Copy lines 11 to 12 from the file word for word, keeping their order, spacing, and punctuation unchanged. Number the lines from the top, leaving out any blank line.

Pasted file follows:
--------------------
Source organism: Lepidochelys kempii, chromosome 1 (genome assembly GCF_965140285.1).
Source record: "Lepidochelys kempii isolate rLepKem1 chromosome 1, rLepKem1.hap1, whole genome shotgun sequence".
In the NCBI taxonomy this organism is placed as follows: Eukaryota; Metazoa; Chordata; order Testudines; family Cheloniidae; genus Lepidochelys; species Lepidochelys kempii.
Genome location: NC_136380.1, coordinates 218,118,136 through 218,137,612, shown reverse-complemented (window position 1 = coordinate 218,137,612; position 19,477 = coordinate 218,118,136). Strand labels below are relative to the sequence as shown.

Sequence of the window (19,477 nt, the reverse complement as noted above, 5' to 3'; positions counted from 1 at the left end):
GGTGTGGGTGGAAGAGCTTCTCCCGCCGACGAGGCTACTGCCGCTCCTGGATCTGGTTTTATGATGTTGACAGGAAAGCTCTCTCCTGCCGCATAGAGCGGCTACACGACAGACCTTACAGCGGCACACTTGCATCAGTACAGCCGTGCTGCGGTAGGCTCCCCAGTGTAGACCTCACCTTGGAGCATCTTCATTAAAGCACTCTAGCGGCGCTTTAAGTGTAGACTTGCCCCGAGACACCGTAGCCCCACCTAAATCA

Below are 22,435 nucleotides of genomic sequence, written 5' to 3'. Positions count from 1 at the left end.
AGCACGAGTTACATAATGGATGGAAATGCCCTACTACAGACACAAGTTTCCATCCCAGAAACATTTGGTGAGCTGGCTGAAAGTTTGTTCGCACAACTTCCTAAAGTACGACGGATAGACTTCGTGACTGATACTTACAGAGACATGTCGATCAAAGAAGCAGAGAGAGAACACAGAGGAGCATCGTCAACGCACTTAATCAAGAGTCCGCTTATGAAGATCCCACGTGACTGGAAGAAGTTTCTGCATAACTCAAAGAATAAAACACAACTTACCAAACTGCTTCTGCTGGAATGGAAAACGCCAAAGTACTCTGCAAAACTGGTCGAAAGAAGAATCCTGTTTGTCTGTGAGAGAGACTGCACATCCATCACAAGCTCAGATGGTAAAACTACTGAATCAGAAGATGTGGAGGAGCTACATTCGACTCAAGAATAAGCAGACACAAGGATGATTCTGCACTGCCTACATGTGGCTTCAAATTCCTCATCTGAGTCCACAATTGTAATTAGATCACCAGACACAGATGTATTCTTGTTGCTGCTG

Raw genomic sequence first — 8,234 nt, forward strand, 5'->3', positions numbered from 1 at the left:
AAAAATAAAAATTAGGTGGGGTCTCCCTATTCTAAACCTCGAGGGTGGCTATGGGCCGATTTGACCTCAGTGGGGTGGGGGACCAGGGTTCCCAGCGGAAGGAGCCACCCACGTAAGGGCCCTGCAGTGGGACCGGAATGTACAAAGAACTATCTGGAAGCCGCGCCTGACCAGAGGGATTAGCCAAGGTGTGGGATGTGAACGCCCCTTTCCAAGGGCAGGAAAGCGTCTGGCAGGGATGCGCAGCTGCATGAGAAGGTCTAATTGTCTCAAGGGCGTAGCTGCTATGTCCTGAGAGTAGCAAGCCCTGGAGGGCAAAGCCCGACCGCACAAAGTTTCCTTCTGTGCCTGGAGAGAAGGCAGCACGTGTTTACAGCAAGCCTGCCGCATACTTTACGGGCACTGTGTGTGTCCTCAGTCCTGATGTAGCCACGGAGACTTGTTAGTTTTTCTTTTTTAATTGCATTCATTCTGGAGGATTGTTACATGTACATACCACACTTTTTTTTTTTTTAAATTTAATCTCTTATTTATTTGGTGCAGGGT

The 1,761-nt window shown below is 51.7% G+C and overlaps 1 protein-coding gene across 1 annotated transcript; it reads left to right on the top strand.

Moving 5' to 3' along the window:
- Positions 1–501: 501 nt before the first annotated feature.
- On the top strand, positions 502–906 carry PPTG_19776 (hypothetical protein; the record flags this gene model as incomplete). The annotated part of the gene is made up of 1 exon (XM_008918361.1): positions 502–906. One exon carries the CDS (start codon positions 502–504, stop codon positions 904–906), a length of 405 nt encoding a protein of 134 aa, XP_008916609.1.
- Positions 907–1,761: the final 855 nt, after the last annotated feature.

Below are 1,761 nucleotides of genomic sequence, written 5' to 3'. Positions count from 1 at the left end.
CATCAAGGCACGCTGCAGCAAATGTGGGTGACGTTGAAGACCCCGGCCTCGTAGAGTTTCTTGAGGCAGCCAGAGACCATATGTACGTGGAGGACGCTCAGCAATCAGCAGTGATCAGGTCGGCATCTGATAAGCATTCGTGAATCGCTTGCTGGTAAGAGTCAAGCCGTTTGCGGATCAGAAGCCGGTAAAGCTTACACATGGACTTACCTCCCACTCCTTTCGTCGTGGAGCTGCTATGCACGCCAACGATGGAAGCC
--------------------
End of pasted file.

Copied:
The 1,761-nt window shown below is 51.7% G+C and overlaps 1 protein-coding gene across 1 annotated transcript; it reads left to right on the top strand.

Moving 5' to 3' along the window: